(Reuters) - EBay Inc on Tuesday forecast March quarter revenue below Wall Street estimates after reporting disappointing growth in the sales volume on its platform during the key holiday quarter, overshadowing news of its first-ever dividend.
Shares of the online marketplace were down 1 percent in after-hours trading, reversing course after an initial jump following eBay’s move to pay a quarterly dividend of 14 cents per share.
The lackluster forecast comes as San Jose, California-based eBay faces demands from two prominent activist shareholders to sell some divisions and restructure others amid fierce competition with Amazon.com Inc and other online retailers.
EBay said consumer spending in December, a normally busy shopping period, was slow despite more buyers using its platform.
Chief Executive Officer Devin Wenig also predicted more near-term pressure on eBay’s gross merchandise volume (GMV) - the value of all products sold on its websites - as the company reduced some marketing spending. He said he was confident, however, the company would boost GMV in the long run and benefit from new ad sales and a payments initiative.
“We believe that the actions we’re taking in ‘19 will set us up well,” he said on a conference call with analysts.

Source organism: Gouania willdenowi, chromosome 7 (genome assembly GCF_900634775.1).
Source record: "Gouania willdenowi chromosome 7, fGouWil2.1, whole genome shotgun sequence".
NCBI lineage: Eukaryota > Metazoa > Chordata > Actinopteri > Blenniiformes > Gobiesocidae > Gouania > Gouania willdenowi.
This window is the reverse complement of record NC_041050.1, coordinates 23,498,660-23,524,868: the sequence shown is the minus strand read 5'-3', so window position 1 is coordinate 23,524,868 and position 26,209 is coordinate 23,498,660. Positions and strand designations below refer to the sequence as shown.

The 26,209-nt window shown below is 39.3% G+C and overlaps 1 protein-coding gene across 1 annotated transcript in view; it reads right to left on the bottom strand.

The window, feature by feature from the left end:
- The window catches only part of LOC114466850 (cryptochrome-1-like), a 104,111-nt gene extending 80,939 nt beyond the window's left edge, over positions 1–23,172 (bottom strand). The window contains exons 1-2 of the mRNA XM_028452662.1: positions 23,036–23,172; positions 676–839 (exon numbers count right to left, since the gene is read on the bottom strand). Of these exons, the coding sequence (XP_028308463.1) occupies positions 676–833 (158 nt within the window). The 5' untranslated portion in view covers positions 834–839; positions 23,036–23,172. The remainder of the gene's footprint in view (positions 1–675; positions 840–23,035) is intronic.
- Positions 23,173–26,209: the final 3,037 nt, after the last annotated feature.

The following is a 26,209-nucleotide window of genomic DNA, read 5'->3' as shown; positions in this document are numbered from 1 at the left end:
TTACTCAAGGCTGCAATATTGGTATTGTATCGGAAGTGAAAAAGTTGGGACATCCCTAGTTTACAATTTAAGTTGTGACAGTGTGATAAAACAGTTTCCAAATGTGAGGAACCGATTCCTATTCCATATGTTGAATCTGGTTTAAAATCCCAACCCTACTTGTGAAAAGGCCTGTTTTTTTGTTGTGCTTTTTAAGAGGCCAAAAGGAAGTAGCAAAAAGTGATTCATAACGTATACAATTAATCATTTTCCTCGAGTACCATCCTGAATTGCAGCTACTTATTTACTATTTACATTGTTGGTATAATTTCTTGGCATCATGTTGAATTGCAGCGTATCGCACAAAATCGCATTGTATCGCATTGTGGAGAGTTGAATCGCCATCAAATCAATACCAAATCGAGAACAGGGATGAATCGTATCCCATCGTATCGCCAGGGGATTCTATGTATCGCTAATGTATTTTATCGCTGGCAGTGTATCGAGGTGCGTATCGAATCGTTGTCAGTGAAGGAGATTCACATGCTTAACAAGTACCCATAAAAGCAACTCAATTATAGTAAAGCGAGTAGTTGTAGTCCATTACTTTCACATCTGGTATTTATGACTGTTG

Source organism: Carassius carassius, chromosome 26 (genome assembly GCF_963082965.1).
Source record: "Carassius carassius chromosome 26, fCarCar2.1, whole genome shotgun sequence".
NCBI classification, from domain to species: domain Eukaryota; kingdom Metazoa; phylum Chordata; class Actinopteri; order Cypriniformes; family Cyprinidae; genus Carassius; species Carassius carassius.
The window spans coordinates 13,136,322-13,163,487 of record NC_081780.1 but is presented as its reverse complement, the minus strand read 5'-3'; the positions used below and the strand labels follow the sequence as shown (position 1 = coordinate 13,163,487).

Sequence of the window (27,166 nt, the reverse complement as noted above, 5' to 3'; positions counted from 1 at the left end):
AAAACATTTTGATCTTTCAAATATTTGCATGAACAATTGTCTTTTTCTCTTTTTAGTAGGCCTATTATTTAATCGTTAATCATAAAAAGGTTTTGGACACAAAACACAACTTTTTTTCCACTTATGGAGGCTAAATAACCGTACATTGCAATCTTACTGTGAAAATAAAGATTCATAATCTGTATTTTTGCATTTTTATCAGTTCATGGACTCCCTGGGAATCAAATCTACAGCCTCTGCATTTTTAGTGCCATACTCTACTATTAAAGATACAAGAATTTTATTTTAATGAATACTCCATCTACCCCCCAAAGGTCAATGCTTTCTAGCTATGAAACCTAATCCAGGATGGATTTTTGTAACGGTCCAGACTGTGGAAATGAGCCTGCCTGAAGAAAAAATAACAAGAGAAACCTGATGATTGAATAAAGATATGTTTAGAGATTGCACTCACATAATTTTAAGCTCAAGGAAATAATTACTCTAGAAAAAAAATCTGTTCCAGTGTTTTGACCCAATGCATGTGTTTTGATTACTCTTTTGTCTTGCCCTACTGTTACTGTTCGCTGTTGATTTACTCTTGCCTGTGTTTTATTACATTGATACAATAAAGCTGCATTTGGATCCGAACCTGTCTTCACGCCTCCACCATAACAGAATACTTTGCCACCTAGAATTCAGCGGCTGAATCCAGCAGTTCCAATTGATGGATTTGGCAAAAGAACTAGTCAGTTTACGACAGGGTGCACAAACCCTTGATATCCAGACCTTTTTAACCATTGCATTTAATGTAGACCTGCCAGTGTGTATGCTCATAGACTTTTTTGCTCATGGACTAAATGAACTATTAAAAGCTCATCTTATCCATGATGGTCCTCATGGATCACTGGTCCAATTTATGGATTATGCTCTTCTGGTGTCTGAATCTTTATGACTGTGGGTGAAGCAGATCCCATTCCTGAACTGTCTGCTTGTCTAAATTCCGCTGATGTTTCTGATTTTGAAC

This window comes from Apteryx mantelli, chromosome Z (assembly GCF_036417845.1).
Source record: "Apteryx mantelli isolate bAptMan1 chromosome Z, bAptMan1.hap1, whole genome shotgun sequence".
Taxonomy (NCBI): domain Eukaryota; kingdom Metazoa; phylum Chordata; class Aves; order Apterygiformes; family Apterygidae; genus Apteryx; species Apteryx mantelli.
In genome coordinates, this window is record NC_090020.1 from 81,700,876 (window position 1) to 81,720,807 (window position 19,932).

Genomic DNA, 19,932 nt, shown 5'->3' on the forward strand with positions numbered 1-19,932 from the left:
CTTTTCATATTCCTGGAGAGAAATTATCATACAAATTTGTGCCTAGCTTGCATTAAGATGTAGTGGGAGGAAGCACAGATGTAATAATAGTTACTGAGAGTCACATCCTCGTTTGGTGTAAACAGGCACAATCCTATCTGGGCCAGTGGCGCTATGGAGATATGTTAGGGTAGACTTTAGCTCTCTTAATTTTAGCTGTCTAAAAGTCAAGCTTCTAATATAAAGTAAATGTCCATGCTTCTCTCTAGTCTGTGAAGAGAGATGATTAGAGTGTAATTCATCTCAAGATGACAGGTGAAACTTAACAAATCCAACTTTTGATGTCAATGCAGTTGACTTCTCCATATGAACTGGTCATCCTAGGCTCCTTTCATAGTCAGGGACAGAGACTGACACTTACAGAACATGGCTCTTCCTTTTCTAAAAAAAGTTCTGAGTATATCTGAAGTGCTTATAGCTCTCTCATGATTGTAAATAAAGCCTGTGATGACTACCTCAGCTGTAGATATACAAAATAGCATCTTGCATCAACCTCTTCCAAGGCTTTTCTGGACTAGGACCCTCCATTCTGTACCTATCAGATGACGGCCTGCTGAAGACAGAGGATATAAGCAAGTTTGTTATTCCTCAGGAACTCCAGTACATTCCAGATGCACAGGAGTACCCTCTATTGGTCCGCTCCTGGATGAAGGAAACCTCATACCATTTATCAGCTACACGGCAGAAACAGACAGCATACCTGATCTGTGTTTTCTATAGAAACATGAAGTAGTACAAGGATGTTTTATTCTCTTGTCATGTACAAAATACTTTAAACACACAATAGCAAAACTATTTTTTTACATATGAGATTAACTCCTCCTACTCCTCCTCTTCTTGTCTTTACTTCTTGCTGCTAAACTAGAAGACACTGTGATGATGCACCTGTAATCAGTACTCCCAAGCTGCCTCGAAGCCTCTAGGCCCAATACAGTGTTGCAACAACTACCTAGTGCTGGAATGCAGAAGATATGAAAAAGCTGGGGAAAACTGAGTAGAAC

EBay forecast revenue of $2.55 billion to $2.60 billion for the current quarter, compared with analysts’ target of $2.66 billion, according to IBES data from Refinitiv.
GMV overall rose just 1 percent in the December quarter and also missed analysts’ estimates, while it dipped 1 percent in the United States.
Still, results for the final quarter of 2018 showed eBay’s sales had climbed 6.3 percent year-over-year to $2.88 billion, exceeding Wall Street’s estimates.
A multi-year effort by eBay to make its platform simpler to users, by introducing grouped listings, personal recommendations and an easier-to-use payment process is helping attract shoppers.
EBay had 179 million active buyers at the end of the December quarter, about 2 million more than the previous quarter.
The company also announced an increase to its share buybacks by $4 billion, reflecting the influence of eBay’s activist investors, said Tom Forte, an analyst at D.A. Davidson.
“The hope for eBay, in my opinion, is their ability to supplement the marketplace with advertising and a growing payments business, but I think the core marketplace is still a challenged business,” he said.
EBay’s quarterly profit from continuing operations reached $763 million, compared with a loss of $2.6 billion a year earlier, when eBay recorded a one-time expense of more than $3 billion.
Reporting by Arjun Panchadar in Bengaluru and Jeffrey Dastin in San Francisco; Editing by Sai Sachin Ravikumar and Peter Cooney